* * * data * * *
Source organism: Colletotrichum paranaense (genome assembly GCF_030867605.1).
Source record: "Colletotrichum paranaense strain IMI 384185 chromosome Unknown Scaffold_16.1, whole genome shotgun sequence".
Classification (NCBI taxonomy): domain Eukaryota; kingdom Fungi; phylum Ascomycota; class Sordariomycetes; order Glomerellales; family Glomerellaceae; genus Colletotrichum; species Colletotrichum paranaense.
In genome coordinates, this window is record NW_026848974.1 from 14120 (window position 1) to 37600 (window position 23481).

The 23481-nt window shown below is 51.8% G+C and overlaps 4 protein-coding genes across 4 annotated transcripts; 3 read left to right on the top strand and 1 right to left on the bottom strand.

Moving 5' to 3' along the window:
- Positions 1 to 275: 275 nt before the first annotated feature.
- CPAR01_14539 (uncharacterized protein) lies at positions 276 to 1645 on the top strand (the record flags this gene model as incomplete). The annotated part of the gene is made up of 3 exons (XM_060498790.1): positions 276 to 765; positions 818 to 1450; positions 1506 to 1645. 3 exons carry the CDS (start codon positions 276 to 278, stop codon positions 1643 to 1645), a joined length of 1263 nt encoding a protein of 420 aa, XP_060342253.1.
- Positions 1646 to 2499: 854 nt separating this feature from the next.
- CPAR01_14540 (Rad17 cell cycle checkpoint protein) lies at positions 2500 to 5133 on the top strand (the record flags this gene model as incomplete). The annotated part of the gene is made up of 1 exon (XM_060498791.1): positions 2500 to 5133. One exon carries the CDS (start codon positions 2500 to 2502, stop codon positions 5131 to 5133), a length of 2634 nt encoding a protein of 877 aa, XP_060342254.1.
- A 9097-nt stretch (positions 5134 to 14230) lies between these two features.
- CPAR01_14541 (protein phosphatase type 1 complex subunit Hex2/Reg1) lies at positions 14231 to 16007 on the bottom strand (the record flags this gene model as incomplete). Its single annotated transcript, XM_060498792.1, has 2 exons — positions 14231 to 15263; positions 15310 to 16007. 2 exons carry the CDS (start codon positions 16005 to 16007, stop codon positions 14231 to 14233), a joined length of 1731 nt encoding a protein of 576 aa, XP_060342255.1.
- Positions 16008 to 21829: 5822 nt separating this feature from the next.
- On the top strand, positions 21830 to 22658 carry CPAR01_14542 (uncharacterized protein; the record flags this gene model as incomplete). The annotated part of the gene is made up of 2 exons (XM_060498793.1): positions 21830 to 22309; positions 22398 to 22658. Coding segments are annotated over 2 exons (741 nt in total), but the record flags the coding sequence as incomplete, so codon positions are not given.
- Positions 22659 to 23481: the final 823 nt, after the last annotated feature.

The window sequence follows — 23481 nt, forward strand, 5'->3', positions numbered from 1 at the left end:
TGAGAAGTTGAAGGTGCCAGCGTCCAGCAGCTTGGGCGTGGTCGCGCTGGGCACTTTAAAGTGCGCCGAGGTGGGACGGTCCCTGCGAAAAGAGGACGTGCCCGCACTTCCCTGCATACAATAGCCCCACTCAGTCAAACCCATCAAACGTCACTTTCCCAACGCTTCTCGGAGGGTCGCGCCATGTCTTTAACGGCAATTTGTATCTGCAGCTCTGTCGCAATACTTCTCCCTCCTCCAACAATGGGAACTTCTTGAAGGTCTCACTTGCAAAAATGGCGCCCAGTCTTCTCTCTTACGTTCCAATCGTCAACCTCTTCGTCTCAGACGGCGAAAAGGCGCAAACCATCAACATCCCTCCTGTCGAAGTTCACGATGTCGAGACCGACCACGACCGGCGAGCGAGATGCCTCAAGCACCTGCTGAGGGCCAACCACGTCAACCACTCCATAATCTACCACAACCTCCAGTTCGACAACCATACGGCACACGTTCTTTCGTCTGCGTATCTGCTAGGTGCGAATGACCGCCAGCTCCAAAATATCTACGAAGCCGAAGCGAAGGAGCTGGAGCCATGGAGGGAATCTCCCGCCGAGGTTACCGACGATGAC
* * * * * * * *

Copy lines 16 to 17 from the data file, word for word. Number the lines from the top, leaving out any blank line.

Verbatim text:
The window sequence follows — 23481 nt, forward strand, 5'->3', positions numbered from 1 at the left end:
TGAGAAGTTGAAGGTGCCAGCGTCCAGCAGCTTGGGCGTGGTCGCGCTGGGCACTTTAAAGTGCGCCGAGGTGGGACGGTCCCTGCGAAAAGAGGACGTGCCCGCACTTCCCTGCATACAATAGCCCCACTCAGTCAAACCCATCAAACGTCACTTTCCCAACGCTTCTCGGAGGGTCGCGCCATGTCTTTAACGGCAATTTGTATCTGCAGCTCTGTCGCAATACTTCTCCCTCCTCCAACAATGGGAACTTCTTGAAGGTCTCACTTGCAAAAATGGCGCCCAGTCTTCTCTCTTACGTTCCAATCGTCAACCTCTTCGTCTCAGACGGCGAAAAGGCGCAAACCATCAACATCCCTCCTGTCGAAGTTCACGATGTCGAGACCGACCACGACCGGCGAGCGAGATGCCTCAAGCACCTGCTGAGGGCCAACCACGTCAACCACTCCATAATCTACCACAACCTCCAGTTCGACAACCATACGGCACACGTTCTTTCGTCTGCGTATCTGCTAGGTGCGAATGACCGCCAGCTCCAAAATATCTACGAAGCCGAAGCGAAGGAGCTGGAGCCATGGAGGGAATCTCCCGCCGAGGTTACCGACGATGAC